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Topic: What contact is best to find work?

  1. #1

    What contact is best to find work?

    I've got a meeting with a headhunter with a gigantic network. I'd like to know your ideas on who I should ask him to seek out. He doesn't have any contacts in the music world per se, but he is willing to go through his rollodex and make a contact with someone who might have a contact.

    Keep in mind, I want to talk to people that can introduce me to someone else that might be a match for my abilities (I know I'm not going to walk in to a TV show-I just need to break the surface)

    Who should I tell him I want to know? Here are some of my ideas.

    Anyone connected with TV shows; network execs, producers, soundtrack supervisors...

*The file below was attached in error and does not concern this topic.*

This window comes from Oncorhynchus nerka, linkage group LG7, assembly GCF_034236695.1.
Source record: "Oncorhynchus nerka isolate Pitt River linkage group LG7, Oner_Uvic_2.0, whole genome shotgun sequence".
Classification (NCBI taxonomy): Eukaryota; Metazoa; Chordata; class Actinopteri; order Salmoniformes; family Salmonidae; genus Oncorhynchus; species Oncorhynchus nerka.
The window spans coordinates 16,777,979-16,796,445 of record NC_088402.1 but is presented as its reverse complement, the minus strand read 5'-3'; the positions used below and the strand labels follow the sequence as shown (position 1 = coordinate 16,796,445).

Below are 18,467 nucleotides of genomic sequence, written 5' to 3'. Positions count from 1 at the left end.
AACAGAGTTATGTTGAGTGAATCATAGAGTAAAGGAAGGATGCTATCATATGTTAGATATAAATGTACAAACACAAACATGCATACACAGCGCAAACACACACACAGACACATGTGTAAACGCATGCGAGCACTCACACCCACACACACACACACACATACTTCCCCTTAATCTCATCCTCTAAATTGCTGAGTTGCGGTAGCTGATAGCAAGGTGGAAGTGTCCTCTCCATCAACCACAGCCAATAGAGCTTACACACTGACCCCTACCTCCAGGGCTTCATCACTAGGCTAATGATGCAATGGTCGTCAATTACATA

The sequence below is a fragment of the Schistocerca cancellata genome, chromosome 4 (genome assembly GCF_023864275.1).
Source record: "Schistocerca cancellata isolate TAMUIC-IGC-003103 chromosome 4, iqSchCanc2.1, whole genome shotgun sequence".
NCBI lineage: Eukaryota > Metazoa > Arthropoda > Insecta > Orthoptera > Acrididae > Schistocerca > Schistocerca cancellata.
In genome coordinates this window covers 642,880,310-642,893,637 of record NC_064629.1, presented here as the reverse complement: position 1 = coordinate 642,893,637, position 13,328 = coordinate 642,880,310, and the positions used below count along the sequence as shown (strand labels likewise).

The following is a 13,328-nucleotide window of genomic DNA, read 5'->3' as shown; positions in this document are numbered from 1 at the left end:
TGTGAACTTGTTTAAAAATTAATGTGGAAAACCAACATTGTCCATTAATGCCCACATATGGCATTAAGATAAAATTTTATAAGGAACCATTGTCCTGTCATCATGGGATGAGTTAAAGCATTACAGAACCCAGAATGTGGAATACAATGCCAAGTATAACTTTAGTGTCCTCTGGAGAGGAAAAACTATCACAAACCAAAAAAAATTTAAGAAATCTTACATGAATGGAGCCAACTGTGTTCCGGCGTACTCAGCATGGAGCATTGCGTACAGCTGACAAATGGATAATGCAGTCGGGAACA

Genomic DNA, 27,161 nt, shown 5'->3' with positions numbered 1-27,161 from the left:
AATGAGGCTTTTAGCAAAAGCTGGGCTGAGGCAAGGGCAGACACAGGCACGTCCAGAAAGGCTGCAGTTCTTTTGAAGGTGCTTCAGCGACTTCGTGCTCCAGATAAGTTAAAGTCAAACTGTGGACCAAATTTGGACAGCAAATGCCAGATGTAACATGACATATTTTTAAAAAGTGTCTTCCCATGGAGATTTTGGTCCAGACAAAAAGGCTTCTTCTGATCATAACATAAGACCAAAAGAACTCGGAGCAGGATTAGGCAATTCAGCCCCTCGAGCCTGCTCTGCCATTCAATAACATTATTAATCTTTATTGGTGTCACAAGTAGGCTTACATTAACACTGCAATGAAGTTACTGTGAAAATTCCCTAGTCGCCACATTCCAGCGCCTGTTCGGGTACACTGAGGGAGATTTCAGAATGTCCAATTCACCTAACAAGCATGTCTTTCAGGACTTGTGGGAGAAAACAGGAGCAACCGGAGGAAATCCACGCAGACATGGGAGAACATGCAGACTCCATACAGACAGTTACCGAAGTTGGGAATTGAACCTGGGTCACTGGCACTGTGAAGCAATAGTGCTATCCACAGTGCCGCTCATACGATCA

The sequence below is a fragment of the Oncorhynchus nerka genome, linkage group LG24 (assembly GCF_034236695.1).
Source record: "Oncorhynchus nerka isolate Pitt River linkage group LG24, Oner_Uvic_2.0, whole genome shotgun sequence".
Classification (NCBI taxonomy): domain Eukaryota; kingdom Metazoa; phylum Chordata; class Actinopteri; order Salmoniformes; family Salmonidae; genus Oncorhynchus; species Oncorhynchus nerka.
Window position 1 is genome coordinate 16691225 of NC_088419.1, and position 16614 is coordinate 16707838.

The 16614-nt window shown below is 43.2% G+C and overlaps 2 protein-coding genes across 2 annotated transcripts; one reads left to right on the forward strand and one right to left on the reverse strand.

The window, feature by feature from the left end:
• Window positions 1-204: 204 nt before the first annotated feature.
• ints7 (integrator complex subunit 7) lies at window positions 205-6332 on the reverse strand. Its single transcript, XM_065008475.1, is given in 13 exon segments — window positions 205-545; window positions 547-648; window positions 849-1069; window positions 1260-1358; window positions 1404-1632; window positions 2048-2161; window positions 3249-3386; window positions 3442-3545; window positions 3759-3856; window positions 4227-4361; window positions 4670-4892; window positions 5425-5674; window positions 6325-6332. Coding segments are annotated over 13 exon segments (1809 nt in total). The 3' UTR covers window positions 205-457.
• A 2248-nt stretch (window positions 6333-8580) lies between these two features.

Video Game developers...what kind of people make audio decisions.

    Ad agency people...what kind of people make audio decisions?

    Film studios...is there such a thing as an independent network? Is there a place for junior ghost writers?

    Who would you want to know at Associated Production Music in LA?

    What kind of a contact would you look for at a record company?

    Thanks in advance.

    I would just love general ideas but if anyone had time to be specific, here's my latest music...my web site
    You have to click the left side and then the word "Digit" on the music open page.

  2. #2

    Re: What contact is best to find work?

    Wow, it seems to me like you really want to bite off a big chunk: film, tv, ads, video games, recordings. IMHO, perhaps you should focus on one or two things first. Put all your energy there, and you might have quicker success. As to who to contact, all I know is that in film and tv, you could do worse than to try to make friends with writers, editors, directors and producers (usually accessible and with decision power in that order).